Kyle Neiswender with surveying classmates

One Vo-Tech Student’s Journey Through College

Kyle Neiswender didn’t take the traditional road to Penn State Wilkes-Barre but five years after walking onto campus, he’s thrilled that his path led him here
Guest Written by Kyle Neiswender

Traditional high schooler, adult learner, veteran. These are all words people often associate when thinking about college students. This story showcases college students come in all forms and from all backgrounds. Kyle shares his story on the path from a vo-tech school to the Penn State commencement stage in the spring of 2018.

Hi readers, my name is Kyle Neiswender. I am from Bloomsburg Pennsylvania and am currently a 5th year student, majoring in surveying engineering program.

Before I came to Penn State Wilkes-Barre I attended Columbia-Montour Area Vocational Technical School. While at CMAVTS, I was in Drafting and Design. My typical day consisted of normal academic classes in the morning, then in the afternoon I would attend my shop class.

A misconception is that vo-tech students can’t or don’t go to college, that all vo-tech schools do is teach their students a trade and off to work they go. This is not the case. When you graduate from a vo-tech, you have many more options that normal high school students wouldn’t necessarily have.

A few of my options were either go to college, or go into a mechanical drafting or an architecture field. My senior year in high school I knew I wanted to further my education but the problem was I didn’t really want to draft my whole life. I loved being outdoors, and I had a strong background in road construction. One day my shop teacher approached me asking if I ever considered surveying. I looked at her, and ask what is that? She explained to me what it was, and I became interested.

My final year in high school I got an internship with a local surveying company. It was there I realized that this was something that I could get into, and could see myself doing. I then started to look for colleges that offered surveying degrees but they were either out of state or were only two-year degrees, except for Penn State Wilkes-Barre.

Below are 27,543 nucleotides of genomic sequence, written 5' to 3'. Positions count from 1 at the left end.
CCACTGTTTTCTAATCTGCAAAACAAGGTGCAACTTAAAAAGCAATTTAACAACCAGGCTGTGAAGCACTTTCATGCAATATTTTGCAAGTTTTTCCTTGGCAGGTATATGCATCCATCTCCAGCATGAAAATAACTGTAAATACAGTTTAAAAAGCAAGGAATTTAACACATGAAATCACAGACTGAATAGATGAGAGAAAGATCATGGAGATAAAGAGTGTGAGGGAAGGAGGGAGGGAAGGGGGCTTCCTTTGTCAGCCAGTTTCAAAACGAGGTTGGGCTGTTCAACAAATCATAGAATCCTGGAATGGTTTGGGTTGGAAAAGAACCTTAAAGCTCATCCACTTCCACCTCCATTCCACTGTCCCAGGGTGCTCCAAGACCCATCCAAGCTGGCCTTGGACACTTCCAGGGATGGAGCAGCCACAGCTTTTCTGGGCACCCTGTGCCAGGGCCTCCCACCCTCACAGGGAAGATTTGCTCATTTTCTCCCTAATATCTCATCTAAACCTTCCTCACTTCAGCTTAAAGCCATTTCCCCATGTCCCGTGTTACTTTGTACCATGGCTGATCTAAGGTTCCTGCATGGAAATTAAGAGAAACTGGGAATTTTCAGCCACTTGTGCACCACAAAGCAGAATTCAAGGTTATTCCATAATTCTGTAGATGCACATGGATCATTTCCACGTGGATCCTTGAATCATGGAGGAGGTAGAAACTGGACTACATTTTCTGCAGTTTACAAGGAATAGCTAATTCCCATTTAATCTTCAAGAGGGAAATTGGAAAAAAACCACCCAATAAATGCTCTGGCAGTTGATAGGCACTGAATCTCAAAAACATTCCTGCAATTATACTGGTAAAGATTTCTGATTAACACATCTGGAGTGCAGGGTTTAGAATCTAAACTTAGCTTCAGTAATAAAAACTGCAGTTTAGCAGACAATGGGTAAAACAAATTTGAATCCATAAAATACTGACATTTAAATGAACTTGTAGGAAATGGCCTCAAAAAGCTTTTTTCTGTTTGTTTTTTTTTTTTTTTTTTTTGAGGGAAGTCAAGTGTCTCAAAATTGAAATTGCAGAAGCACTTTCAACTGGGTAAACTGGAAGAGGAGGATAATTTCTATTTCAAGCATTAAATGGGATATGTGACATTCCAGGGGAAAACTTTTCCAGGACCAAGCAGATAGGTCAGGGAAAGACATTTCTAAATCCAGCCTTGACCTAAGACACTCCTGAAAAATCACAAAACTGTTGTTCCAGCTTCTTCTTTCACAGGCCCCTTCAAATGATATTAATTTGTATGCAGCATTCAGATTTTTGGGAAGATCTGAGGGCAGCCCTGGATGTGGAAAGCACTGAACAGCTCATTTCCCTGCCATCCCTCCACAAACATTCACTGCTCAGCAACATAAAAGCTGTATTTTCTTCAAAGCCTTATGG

After getting accepted into Penn State I thought it would be a challenge adapting to the college life. I was wrong, it was pretty easy. I would have my academic classes then I’d have surveying classes. This is basically how high school was, but now my classes were mixed.

Not everything was easy though. The hardest part of transiting into college was being away from home and having to cook every day for yourself or going to buy food, which got expensive. Some of the academics would also get a bit challenging, but with help from the tutors they went smoothly. After being in the surveying program for four years I feel like I’ve learned a lot.

Additionally, I feel like being a part of the Surveying Society has boosted my chances at getting a surveying career because of the networking that goes on. The Penn State Wilkes-Barre campus has given me opportunities that I may not have gotten at a larger campus. After graduation, my goal is to get a job either doing construction surveying or tunnel surveying.

Just For Fun Questions We Ask Everyone

  • What is your ultimate dream job?
    My dream job would be to be a professional hunter that has his own show on the outdoor channel.
  • If you could eat a meal with anyone in the world, dead or alive, who would it be and what would the meal be?
    If I could eat a meal with anyone I’d have to say Daniel Boone, and the meal would be elk back straps cooked over an open fire with a side of potatoes, and homemade ice cream.
  • What is your definition of happiness?
    If I were to define happiness I would have to say it’s something you do to bring a smile to your face.
  • What is your spirit animal?
    I’d have to say my spirit animal is an eagle